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Noted for Your Morning Procrastination for February 24, 2015

Screenshot 10 3 14 6 17 PMOver at Equitable Growth--The Equitablog

Plus:

Must- and Shall-Reads:

And Over Here:


  1. Nick Bunker: The Future of Retirement Savings: "Devlin-Foltz... Henriques, and... Sabelhaus focus... on... participation.... The participation rate among working-age households... was close to 80 percent between 1989 and 2007. But... has dropped to... 75 percent.... [And] younger workers’ participation rate has fallen below the level of previous generations of young workers—today’s young workers aren’t saving as much younger workers in years past... [with] the biggest decline... among workers in the bottom half..."

  2. Stephen G. Cecchetti and Kermit L. Schoenholtz: Forecasting Trend Growth: Living with Uncertainty: "We should all be wary of anyone who claims to be able to forecast trend growth accurately and reliably. Even after the fact, it takes some time to discern the underlying trend. As a result, we need to build decision frameworks--for businesses and for policymakers--that are robust to the sorts of forecast errors we have seen in the past. Consider that approach the economist’s version of Keats’ negative capability. Second, our inability to get a precise fix on the output gap presents significant challenges for monetary policy, as this is commonly used as a prime indicator of inflationary pressures in the economy. If central bankers are unsure of the size of the output gap (or even its sign), then the likelihood of policy errors rises substantially. That reinforces the view of monetary policy setting as a problem of risk management in which policymakers must balance the hazards and costs associated with potentially large errors."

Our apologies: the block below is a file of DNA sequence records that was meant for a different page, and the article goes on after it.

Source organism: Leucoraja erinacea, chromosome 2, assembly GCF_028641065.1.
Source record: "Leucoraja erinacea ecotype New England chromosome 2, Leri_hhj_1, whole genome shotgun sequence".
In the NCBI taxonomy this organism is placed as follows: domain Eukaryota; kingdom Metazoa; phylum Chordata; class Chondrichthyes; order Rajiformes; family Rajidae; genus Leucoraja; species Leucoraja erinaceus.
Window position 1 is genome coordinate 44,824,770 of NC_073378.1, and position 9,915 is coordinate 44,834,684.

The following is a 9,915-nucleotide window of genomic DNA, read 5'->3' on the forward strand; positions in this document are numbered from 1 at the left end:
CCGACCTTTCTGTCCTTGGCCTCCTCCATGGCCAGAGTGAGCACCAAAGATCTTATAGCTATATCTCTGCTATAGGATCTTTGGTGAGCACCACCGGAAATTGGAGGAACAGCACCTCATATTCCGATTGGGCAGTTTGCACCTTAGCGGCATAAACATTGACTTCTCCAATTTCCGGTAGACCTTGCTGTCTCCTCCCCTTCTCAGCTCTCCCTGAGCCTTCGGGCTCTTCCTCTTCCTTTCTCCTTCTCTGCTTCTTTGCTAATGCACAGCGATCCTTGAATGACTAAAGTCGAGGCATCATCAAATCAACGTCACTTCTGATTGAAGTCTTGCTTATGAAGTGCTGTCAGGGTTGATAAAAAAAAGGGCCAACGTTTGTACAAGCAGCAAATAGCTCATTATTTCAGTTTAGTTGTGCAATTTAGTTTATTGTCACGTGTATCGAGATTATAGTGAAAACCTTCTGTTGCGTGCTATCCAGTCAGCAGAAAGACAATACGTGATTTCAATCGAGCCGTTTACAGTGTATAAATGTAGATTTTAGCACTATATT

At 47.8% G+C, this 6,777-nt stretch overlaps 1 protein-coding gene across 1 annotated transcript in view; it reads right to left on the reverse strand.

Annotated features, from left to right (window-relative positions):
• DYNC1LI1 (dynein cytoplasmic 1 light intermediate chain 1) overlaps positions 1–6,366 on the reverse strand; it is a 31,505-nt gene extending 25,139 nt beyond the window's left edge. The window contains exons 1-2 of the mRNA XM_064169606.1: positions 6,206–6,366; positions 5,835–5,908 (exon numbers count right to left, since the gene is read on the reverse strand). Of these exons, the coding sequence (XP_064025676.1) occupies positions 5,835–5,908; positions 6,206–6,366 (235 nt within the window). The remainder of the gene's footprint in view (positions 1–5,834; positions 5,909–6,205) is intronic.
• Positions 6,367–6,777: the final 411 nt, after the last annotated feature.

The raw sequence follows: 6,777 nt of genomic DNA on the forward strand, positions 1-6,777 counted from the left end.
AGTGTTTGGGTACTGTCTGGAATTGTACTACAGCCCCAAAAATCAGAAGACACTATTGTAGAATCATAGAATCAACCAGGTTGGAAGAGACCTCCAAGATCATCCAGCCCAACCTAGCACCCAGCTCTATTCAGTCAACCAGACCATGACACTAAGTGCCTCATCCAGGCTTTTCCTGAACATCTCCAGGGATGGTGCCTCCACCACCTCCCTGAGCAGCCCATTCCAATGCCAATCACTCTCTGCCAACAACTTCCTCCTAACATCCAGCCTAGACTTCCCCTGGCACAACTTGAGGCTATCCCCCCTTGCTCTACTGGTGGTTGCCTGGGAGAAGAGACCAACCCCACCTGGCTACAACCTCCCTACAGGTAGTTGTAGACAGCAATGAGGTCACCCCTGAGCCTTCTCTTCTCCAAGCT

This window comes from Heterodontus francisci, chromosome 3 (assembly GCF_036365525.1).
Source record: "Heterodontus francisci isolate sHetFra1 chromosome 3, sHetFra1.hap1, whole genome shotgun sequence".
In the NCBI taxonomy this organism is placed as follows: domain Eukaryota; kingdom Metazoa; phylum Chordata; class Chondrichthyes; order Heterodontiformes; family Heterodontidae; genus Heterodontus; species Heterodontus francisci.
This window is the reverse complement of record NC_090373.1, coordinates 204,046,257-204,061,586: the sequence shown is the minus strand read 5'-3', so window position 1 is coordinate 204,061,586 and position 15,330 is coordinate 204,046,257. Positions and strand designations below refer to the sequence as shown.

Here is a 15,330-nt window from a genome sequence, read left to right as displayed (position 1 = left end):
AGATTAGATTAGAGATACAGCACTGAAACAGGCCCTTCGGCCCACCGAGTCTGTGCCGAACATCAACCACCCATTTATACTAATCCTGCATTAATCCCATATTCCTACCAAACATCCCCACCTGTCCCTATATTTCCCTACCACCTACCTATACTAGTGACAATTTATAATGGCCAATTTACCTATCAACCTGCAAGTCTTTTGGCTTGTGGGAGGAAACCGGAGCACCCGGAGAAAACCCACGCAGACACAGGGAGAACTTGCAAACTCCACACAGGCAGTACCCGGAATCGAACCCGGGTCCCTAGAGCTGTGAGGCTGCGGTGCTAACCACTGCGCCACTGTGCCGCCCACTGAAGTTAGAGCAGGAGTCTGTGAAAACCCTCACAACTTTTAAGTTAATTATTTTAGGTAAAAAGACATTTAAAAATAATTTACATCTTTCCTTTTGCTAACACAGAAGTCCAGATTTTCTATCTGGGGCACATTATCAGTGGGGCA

3. Lawrence Mishel: Even Better Than a Tax Cut: "The challenge is to ensure that a typical worker’s wages grow along with profits and productivity. There is no silver bullet, but the key is... to reverse decades of decisions that have undercut wage growth. We need to start with monetary policy.... The most important decisions... are those of the Federal Reserve Board.... Before raising rates, it is essential we achieve a robust recovery, with roughly 3.5 to 4 percent annual [nominal] wage growth.... Another short- to medium-term policy decision affecting wage growth is to avoid trade deals, such as the proposed Trans-Pacific Partnership, that would further erode Americans’ wages and send jobs overseas. And... bolster... labor standards and institutions... [by] raising the minimum wage... rais[ing] the salary threshold for overtime.... Protecting and expanding workers’ right to unionize... moderniz[ing] our New Deal-era labor standards to include earned sick leave and paid family leave... stronger laws and enforcement to deter and remedy wage theft.... Wage stagnation is... a result of a policy regime that has undercut the individual and collective bargaining power of most workers. Because wage stagnation was caused by policy, it can be reversed by policy, too.

  4. Nick Bunker: The Case for Inaction on Interest Rates: "Equitable Growth’s Ben Zipperer... [argued] average wage growth should be at least 3.5 percent a year.... Wen does wage growth cross above this threshold?... Not until the employment rate for workers ages 25 to 54 crosses 79 percent.... As of January 2015, this prime-age employment to population ratio was 77.2 percent. The ratio has been on the rise, but it still has a ways to go before it hits 79 percent. Growing at its current rate, that rate won’t hit 79 percent until 2017 at the earliest.... With inflation below its target, worries about stalled or slowing economic growth abroad, a strengthening dollar, and an incomplete labor market recovery, the Federal Open Markets Committee should consider the consequences of raising interest rates too soon. Perhaps the best move is to do nothing and simply wait..."